Bare Wire Son have shared the single Ends Below. The single is lifted from their album ‘Off Black’ which is an intertextual work that builds a towering, cacophonous response to the first-hand journals of mothers who lost their sons in the bloody battles of WWI. Listen to Ends Below via Bandcamp below.
The creation of art from the processing of traumatic experiences is an old endeavor. Olin Janusz knows this well. His project, Bare Wire Son’s second full-length LP, ‘Off Black’ proceeds from this truth. While the record’s generally mournful and massive sound participates in a similar alchemy of creation, it is at heart a dedicated, intertextual exploration of a certain history of trauma, processed and laid bare. Often, trauma like this can be found at arm’s reach.
The cascading and at times brutal orchestrations on ‘Off Black’ may call to mind the extended intensity of The Body with Assembly of Light Choir, or Godspeed you! Black Emperor, though shot through with the desperation of Michael Gira’s Swans and Angels of Light. But unlike Gira’s work, ‘Off Black’ is far from self-obsessed. It can’t even reasonably be called a personal record, for its historical concerns and direct engagement with source material have everything to do with a dramatized truth-telling and little to do with a songwriter’s introspection.
Bare Wire Son is the vehicle of London-born, nomadic songwriter Olin Janusz, who began work on ‘Off Black’ in 2015 while living in Poland. Here, Janusz started poring over journals kept by the mothers of soldiers fighting, and dying, in World War I. These journals, sometimes unearthed in libraries, sometimes passed along to Janusz by his family members and those of his collaborators, provide the source material for every line, every note on Off Black. Janusz took these passages, perhaps most notably from the journals of German expressionist artist Käthe Kollwitz, and wove them into a devastating drama of sound, built up with walls of cello, piano, guitars, synths, drums, and – maybe most importantly – organs.
True to that drama, the 14 tracks that comprise ‘Off Black’ feel like scenes as much as songs, and Janusz is best seen as a director. Eduard Artemyev never trafficked in sounds this heavy, but something like Tarkovksy’s passion is evident throughout, as it is in the films of Carlos Reygadas. Arvo Pårt’s Cantus in Memoriam Benjamin Britten soundtracks the most memorable scene in Reygadas’s Japon, which is the real deal of human desperation and tragedy. And so is the work of Bare Wire Son. The truth may not be pretty but its telling can be breathtakingly beautiful, particularly when executed with such aesthetic precision.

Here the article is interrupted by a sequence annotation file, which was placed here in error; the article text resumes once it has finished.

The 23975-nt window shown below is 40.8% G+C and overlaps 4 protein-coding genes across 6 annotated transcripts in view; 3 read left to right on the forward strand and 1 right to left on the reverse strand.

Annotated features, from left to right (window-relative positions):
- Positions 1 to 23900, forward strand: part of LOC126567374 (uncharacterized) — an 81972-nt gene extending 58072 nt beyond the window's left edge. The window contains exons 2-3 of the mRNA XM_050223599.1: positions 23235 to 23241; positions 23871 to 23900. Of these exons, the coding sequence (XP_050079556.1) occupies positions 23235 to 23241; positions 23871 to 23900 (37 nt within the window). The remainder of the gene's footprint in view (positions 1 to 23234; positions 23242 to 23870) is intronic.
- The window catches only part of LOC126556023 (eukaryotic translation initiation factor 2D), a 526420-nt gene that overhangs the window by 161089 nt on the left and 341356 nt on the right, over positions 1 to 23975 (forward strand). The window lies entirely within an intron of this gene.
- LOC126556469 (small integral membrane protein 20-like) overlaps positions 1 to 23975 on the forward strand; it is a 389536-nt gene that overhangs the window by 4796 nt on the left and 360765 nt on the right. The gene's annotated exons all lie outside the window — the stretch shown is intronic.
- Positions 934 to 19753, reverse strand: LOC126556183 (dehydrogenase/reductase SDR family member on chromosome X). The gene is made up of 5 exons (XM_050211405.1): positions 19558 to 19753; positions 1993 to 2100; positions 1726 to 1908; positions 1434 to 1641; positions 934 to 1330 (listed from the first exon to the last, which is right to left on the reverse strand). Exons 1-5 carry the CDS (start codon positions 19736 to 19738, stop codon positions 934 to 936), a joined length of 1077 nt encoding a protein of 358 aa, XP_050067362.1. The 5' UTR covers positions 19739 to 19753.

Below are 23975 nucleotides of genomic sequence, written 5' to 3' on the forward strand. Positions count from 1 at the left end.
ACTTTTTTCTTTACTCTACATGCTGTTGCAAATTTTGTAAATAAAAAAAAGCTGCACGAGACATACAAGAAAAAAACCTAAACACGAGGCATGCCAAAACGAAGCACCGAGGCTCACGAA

‘Off Black’ was recorded across many countries and with nearly a dozen contributing musicians, many of whom have never met. But it doesn’t sound like it. Instead, ‘Off Black’ has the feel of a record made in one very big room, all at one time, Janusz’s imploring baritone uncannily close to the listener’s ear while the surging storm of strings and drums and organs threaten to overtake him. This coexistence of the intimate and the monumental might be the defining feature of ‘Off Black’ – it is an aesthetic analogue for the experiences at the heart of these songs. In human history, there hasn’t been anything much bigger than the Great War. And yet, nothing could be more intimate than the trauma of a mother’s loss. And so, like the trembling of a psalmist’s fingers on the keys of a tremendous organ, Bare Wire Son’s ‘Off Black’ creates an overwhelming sound from the most austere and intimate cues.
‘Off Black’ track listing
03. Saved Alone
06. Ends Below
07. The Gore
09. The Bellows
12. Heavy Grey
13. Red Glass